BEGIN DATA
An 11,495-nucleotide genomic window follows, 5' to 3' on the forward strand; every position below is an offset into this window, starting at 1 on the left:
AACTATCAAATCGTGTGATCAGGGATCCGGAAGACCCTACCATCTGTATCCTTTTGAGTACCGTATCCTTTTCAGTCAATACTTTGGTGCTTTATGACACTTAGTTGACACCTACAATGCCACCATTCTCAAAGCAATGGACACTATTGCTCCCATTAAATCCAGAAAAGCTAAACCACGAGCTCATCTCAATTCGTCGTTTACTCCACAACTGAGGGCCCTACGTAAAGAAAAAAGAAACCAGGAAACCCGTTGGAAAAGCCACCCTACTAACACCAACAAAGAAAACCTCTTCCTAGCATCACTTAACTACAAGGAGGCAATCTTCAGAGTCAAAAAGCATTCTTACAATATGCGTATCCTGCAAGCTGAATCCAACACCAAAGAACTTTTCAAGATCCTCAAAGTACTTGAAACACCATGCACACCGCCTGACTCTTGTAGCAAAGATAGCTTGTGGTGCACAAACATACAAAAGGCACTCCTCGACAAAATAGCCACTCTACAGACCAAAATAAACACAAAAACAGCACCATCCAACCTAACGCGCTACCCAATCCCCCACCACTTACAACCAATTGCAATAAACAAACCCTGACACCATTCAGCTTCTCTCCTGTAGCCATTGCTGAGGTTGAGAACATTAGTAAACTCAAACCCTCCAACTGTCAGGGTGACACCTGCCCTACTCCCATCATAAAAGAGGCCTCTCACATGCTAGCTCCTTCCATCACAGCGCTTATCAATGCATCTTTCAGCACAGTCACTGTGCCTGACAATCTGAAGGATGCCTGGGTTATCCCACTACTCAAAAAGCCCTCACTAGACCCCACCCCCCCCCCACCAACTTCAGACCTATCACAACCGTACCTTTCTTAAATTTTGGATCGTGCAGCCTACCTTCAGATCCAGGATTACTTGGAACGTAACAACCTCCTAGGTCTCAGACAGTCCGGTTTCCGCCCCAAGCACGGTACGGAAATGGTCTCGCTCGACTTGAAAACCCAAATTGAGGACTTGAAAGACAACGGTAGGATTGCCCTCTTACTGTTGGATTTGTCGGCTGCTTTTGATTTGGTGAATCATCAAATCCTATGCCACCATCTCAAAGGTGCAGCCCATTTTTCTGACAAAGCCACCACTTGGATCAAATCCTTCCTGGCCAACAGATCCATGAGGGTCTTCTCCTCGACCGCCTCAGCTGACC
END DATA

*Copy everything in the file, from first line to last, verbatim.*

An 11,495-nucleotide genomic window follows, 5' to 3' on the forward strand; every position below is an offset into this window, starting at 1 on the left:
AACTATCAAATCGTGTGATCAGGGATCCGGAAGACCCTACCATCTGTATCCTTTTGAGTACCGTATCCTTTTCAGTCAATACTTTGGTGCTTTATGACACTTAGTTGACACCTACAATGCCACCATTCTCAAAGCAATGGACACTATTGCTCCCATTAAATCCAGAAAAGCTAAACCACGAGCTCATCTCAATTCGTCGTTTACTCCACAACTGAGGGCCCTACGTAAAGAAAAAAGAAACCAGGAAACCCGTTGGAAAAGCCACCCTACTAACACCAACAAAGAAAACCTCTTCCTAGCATCACTTAACTACAAGGAGGCAATCTTCAGAGTCAAAAAGCATTCTTACAATATGCGTATCCTGCAAGCTGAATCCAACACCAAAGAACTTTTCAAGATCCTCAAAGTACTTGAAACACCATGCACACCGCCTGACTCTTGTAGCAAAGATAGCTTGTGGTGCACAAACATACAAAAGGCACTCCTCGACAAAATAGCCACTCTACAGACCAAAATAAACACAAAAACAGCACCATCCAACCTAACGCGCTACCCAATCCCCCACCACTTACAACCAATTGCAATAAACAAACCCTGACACCATTCAGCTTCTCTCCTGTAGCCATTGCTGAGGTTGAGAACATTAGTAAACTCAAACCCTCCAACTGTCAGGGTGACACCTGCCCTACTCCCATCATAAAAGAGGCCTCTCACATGCTAGCTCCTTCCATCACAGCGCTTATCAATGCATCTTTCAGCACAGTCACTGTGCCTGACAATCTGAAGGATGCCTGGGTTATCCCACTACTCAAAAAGCCCTCACTAGACCCCACCCCCCCCCCACCAACTTCAGACCTATCACAACCGTACCTTTCTTAAATTTTGGATCGTGCAGCCTACCTTCAGATCCAGGATTACTTGGAACGTAACAACCTCCTAGGTCTCAGACAGTCCGGTTTCCGCCCCAAGCACGGTACGGAAATGGTCTCGCTCGACTTGAAAACCCAAATTGAGGACTTGAAAGACAACGGTAGGATTGCCCTCTTACTGTTGGATTTGTCGGCTGCTTTTGATTTGGTGAATCATCAAATCCTATGCCACCATCTCAAAGGTGCAGCCCATTTTTCTGACAAAGCCACCACTTGGATCAAATCCTTCCTGGCCAACAGATCCATGAGGGTCTTCTCCTCGACCGCCTCAGCTGACC